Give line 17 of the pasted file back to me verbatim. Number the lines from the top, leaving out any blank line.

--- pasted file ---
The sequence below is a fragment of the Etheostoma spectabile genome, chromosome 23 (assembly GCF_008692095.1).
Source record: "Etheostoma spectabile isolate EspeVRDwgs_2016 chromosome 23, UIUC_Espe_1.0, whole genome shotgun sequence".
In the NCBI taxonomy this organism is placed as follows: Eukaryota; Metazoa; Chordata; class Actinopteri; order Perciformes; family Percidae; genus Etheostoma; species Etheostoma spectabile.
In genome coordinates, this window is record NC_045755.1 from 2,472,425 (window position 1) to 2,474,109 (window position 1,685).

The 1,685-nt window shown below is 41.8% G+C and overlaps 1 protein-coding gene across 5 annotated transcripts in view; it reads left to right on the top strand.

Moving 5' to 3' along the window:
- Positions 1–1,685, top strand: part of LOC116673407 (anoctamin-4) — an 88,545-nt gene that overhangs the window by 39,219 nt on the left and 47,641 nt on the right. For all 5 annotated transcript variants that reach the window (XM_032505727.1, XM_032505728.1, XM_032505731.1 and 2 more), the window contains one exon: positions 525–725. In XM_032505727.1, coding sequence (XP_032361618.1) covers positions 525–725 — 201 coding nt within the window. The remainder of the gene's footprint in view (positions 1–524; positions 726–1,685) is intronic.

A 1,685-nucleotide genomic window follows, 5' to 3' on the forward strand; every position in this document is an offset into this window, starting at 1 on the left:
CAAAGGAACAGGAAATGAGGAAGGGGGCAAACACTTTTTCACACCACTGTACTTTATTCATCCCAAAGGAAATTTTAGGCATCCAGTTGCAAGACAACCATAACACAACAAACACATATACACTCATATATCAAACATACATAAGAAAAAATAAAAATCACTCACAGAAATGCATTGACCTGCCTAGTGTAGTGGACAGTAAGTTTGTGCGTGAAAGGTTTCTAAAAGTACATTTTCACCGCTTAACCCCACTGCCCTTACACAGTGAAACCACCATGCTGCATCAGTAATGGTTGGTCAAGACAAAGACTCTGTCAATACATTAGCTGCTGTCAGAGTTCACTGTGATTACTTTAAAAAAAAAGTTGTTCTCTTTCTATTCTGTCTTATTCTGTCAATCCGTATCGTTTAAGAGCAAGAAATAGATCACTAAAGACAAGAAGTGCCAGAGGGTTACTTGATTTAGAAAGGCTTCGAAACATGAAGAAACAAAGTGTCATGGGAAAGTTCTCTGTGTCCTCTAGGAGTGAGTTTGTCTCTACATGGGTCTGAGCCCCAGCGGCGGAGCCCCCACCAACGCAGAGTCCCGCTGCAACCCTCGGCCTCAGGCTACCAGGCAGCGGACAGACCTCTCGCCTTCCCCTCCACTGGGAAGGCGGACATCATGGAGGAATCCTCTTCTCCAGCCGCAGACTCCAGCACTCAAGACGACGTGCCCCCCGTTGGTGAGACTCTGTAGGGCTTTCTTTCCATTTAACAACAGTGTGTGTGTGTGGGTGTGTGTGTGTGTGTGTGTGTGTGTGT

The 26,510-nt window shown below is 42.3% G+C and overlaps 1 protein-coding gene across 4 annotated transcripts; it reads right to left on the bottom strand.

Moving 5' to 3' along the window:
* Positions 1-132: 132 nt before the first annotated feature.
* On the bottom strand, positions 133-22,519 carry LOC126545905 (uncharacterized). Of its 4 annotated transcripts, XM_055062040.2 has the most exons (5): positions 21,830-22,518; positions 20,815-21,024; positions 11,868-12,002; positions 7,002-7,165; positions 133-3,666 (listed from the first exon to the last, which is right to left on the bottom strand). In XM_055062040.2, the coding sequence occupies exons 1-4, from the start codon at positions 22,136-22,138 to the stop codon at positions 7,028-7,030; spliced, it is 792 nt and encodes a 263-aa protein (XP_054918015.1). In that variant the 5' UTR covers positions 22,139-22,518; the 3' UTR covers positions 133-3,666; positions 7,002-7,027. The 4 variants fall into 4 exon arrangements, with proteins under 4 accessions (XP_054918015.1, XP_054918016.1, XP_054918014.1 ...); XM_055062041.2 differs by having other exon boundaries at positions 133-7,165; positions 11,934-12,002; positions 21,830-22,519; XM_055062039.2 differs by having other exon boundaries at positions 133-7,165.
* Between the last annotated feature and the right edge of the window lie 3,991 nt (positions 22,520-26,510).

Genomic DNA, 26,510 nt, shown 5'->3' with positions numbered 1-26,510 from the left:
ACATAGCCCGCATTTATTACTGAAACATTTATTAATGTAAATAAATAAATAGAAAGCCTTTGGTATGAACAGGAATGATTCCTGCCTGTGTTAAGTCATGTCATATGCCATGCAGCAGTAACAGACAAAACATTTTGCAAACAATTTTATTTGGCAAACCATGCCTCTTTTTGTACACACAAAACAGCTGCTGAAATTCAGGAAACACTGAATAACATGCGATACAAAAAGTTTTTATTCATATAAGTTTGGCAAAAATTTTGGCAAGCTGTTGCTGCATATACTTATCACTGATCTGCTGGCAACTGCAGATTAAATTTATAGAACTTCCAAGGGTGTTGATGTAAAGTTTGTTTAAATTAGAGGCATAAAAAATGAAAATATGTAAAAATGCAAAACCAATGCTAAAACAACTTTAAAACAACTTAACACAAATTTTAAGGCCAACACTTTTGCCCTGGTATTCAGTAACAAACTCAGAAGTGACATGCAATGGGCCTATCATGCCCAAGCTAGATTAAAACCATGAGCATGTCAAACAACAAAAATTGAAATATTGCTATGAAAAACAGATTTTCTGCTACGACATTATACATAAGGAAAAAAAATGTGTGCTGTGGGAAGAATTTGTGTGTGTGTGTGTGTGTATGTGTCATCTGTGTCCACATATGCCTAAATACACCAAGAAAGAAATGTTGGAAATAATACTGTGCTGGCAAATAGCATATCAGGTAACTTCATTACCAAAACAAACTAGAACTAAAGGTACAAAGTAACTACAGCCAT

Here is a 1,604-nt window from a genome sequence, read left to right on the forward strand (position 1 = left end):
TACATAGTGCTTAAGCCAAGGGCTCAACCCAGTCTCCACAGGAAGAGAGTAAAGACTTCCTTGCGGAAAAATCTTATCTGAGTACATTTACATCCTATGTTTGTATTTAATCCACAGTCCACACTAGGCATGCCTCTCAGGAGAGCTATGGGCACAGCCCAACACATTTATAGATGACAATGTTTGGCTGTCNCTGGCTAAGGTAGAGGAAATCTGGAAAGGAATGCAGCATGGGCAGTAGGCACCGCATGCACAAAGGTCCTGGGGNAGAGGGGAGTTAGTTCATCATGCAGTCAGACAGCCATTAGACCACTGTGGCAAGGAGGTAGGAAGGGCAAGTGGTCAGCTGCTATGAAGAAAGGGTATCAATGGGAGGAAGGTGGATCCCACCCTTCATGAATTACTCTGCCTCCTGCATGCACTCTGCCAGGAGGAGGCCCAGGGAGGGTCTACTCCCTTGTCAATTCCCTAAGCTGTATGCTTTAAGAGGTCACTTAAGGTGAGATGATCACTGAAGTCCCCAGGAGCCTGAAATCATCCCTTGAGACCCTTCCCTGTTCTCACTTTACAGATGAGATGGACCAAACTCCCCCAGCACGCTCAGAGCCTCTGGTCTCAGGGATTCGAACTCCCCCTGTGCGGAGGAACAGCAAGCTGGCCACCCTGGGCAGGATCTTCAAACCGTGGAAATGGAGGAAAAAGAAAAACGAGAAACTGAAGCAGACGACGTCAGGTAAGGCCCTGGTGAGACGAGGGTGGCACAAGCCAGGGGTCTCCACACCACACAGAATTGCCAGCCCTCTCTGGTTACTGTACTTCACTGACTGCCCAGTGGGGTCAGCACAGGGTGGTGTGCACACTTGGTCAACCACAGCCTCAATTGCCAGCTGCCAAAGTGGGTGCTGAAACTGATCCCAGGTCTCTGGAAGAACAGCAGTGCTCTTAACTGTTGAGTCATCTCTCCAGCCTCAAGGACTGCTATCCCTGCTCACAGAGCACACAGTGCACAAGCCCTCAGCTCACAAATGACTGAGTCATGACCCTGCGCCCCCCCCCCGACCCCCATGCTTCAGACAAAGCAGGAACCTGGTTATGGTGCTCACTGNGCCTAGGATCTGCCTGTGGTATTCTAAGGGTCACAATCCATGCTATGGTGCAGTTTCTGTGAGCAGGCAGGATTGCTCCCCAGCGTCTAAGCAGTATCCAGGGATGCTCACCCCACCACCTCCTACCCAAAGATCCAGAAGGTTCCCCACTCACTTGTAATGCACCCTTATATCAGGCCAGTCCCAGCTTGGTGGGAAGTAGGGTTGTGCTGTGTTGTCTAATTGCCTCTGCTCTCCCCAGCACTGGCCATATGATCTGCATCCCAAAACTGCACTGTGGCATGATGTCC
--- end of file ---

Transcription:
Here is a 1,604-nt window from a genome sequence, read left to right on the forward strand (position 1 = left end):